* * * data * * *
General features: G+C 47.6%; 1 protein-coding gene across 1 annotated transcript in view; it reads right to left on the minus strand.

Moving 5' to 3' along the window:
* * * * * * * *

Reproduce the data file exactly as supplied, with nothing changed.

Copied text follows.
General features: G+C 47.6%; 1 protein-coding gene across 1 annotated transcript in view; it reads right to left on the minus strand.

Moving 5' to 3' along the window: